Would You Open An Email From Don Draper? [Part III]

Would you open an email from Don Draper? As mentioned in Part I of this 3-part series, I did in fact open an email from Don Draper without having a clue who Don Draper was. When I did open it, I loved what I saw.

However, not everyone had glowing reviews for this MarketingProfs email. As discussed in Part II, Joanna Roberts shared some reasons why she deleted the email without ever opening it.

I’d highly encourage you to take a few minutes to read both Part I and Part II before continuing below. It will help set the stage for what you are about to read.

Now that you are all caught up …

MarketingProfs Shares The Data

MarketingProfs took a risk. They broke some of the “rules” Joanna cautioned email marketers against. They used a from name that was not necessarily recognizable by all recipients (at least, not to Joanna and me). They used a pop culture reference – again, one that was lost on Joanna and me.

But did it work?

I asked Ann Handley, Chief Content Officer at MarketingProfs that very question. Here is what Ann had to say:

Note: These are Ann’s words, verbatim. Emphasis in various sections is mine.

—————-

Don’s email earned a 25-30 percent increase in open rates from previous B2B Marketing Forum emails (depending on segment, hence the varying percent), and with double the click-thru rate.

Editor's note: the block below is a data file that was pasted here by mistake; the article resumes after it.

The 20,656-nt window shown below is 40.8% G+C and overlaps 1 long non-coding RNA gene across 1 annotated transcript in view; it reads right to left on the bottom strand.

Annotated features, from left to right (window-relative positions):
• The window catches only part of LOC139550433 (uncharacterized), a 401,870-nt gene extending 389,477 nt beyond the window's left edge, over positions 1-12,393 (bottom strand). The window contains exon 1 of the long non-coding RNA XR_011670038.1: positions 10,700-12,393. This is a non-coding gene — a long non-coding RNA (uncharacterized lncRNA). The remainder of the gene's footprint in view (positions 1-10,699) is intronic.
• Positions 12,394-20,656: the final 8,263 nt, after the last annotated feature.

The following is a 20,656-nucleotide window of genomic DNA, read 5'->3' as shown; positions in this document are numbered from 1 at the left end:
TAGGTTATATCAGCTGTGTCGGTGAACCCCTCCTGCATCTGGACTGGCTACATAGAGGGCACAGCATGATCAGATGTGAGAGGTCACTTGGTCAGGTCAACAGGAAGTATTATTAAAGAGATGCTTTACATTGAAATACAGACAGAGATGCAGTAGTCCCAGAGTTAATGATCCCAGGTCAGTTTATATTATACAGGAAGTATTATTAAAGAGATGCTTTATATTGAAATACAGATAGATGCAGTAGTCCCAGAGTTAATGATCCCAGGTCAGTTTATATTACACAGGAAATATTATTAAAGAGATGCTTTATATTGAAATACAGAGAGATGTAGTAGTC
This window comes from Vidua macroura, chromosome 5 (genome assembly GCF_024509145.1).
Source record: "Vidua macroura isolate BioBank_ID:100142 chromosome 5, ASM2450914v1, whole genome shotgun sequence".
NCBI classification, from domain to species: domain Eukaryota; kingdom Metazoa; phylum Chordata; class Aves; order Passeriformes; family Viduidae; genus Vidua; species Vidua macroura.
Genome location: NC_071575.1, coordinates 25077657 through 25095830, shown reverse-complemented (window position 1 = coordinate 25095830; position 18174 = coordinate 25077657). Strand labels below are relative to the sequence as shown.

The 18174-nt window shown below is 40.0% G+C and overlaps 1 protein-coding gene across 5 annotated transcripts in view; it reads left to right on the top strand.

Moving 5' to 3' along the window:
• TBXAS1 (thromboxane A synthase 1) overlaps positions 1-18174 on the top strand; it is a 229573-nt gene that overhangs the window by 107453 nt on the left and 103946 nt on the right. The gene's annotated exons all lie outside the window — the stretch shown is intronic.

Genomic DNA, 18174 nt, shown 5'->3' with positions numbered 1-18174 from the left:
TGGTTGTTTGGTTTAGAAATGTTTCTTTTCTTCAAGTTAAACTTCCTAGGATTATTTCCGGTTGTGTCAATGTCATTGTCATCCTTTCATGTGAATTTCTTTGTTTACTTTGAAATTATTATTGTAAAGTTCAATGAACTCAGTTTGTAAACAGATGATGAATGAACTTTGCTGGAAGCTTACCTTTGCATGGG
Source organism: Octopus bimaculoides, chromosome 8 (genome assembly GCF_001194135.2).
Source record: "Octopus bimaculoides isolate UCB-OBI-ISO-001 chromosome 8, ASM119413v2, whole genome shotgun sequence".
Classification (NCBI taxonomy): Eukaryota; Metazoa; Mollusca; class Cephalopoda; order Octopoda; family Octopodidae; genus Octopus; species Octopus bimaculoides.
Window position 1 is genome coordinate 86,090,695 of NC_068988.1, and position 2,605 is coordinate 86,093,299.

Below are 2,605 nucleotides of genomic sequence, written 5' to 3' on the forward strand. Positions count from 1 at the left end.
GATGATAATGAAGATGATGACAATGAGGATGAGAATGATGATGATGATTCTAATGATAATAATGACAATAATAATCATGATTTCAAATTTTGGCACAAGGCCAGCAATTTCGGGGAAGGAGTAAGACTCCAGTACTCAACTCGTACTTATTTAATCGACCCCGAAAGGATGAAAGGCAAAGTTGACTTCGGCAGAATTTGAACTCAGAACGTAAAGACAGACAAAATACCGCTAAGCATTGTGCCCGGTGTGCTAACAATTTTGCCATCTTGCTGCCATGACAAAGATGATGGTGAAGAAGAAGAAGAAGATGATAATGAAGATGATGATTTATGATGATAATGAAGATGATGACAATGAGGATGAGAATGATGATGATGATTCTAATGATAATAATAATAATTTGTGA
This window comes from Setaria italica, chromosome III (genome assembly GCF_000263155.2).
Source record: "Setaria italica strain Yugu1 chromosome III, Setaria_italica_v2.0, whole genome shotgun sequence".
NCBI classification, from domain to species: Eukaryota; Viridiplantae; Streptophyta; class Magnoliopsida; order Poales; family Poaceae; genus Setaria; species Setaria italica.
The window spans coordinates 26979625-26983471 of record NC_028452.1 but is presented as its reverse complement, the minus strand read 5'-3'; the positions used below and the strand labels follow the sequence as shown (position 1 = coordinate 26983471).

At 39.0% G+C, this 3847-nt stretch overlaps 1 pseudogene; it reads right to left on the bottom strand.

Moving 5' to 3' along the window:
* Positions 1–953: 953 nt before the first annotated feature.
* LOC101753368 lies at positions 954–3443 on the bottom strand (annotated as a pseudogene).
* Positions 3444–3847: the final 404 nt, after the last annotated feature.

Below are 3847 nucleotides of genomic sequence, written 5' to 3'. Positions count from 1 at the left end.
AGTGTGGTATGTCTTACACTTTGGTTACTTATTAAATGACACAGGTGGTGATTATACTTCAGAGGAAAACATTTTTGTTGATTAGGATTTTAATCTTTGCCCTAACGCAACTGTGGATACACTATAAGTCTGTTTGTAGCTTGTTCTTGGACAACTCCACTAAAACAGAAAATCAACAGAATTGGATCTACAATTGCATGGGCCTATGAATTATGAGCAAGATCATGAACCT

We did experience a sizable jump in unsubs from Don’s mailing as well. But our unsub rate per mailing is pretty low anyway — so we didn’t see it as significant.

The mailing also netted 3 sales in the first hour. On the other hand, purchasing an event registration is not an impulse buy — it’s not like we were selling, say, t-shirts or tires. So we weigh other metrics more heavily when we consider the success of this email (and any event email, for that matter) — i.e., more people looked at this message and clicked through — which will definitely net indirect sales down the road, based on our history with selling event seats.

The idea for this email came to me in the shower (it’s where I do my best thinking — you?), but truly I can’t take credit for it, because the genesis of the whole concept came from our Event Marketing team (led by Jo Roberts) and the way they positioned the event: “This is Not Your Father’s B2B” with the retro graphics — and complete with the concept that this is the premier B2B event for marketers, but not just ANY B2B marketer.

The positioning is a little edgy — implying it’s not an event for everyone, but only forward-thinking B2B marketers who want to embrace the new challenges and opportunities inherent in digital marketing — especially social, content, search. So I thought — I wonder if anyone is annoyed by that? And who would be? And then suddenly Draper — the poster child for old-school tactics, broadcast techniques and the campaign-centric, one-and-done approach — came to me. Not literally. Because my shower isn’t that big. And it would have been a little weird, too.

Team member Corey O’Loughlin ran [with the concept] and hired a copywriter to handle it. Corey provided the writer tons of guidance on the creative — including the email’s overall look and feel. We loved the results.

It’s without a doubt probably one of the emails I’m most proud of our team for producing almost ever at MarketingProfs — not only because I love the way that it really got people really excited on social channels. I also had a number of folks on our list reach out to me personally with kudos — so that was cool. The buzz was pretty awesome for us — and our job is just to keep that buzz going and translate buzz into butts-in-seats.